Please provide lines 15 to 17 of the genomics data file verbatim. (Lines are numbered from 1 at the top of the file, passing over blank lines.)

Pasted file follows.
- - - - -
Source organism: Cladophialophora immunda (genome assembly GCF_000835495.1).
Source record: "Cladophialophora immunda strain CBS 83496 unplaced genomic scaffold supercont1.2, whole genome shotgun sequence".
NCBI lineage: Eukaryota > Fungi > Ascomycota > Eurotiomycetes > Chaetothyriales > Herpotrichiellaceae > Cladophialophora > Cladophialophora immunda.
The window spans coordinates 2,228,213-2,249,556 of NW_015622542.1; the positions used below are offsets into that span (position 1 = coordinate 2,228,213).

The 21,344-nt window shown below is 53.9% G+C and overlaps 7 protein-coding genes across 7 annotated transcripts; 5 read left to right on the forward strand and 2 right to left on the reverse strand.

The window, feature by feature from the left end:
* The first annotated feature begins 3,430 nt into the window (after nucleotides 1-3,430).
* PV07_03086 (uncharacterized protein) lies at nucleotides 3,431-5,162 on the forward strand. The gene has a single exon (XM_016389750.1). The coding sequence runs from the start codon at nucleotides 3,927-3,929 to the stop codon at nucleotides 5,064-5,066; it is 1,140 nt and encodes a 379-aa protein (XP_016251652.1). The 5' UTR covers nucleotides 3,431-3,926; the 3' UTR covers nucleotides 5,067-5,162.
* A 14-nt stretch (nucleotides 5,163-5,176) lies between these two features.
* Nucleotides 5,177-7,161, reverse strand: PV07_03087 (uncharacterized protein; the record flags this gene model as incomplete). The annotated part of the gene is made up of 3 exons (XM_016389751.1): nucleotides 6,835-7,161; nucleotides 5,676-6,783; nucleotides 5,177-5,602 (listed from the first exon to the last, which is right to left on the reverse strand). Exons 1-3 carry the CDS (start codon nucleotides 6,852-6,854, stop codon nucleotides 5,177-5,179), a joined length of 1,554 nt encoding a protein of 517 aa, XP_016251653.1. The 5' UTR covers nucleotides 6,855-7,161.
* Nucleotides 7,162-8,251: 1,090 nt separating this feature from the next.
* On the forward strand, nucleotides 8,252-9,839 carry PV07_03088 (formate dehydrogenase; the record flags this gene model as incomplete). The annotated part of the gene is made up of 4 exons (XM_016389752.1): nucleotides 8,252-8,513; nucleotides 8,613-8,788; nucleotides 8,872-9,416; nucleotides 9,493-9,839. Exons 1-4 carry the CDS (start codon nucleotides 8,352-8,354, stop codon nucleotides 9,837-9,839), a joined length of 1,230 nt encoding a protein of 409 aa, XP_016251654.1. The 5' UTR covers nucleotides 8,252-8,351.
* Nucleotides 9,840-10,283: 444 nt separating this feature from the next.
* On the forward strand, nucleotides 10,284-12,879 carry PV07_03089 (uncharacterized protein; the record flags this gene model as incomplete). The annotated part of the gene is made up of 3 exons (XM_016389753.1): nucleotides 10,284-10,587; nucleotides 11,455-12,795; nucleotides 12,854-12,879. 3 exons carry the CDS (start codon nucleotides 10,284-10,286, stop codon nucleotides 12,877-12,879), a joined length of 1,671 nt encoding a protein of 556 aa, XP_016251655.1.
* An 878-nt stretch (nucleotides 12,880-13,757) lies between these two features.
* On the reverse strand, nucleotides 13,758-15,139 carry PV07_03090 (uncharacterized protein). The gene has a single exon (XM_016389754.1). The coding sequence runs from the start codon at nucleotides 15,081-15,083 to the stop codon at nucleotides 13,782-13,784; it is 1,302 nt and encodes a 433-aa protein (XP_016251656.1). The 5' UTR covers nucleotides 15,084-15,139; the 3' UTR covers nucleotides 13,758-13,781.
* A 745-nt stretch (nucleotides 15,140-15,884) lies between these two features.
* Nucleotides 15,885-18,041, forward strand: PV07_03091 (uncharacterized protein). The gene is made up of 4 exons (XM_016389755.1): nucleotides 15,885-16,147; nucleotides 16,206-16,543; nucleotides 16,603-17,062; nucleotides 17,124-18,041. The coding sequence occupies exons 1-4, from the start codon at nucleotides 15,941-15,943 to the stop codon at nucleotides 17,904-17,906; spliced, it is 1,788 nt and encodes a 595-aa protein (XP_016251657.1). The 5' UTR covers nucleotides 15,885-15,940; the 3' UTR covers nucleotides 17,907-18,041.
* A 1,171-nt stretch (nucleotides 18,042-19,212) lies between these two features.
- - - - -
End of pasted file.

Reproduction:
* An 878-nt stretch (nucleotides 12,880-13,757) lies between these two features.
* On the reverse strand, nucleotides 13,758-15,139 carry PV07_03090 (uncharacterized protein). The gene has a single exon (XM_016389754.1). The coding sequence runs from the start codon at nucleotides 15,081-15,083 to the stop codon at nucleotides 13,782-13,784; it is 1,302 nt and encodes a 433-aa protein (XP_016251656.1). The 5' UTR covers nucleotides 15,084-15,139; the 3' UTR covers nucleotides 13,758-13,781.
* A 745-nt stretch (nucleotides 15,140-15,884) lies between these two features.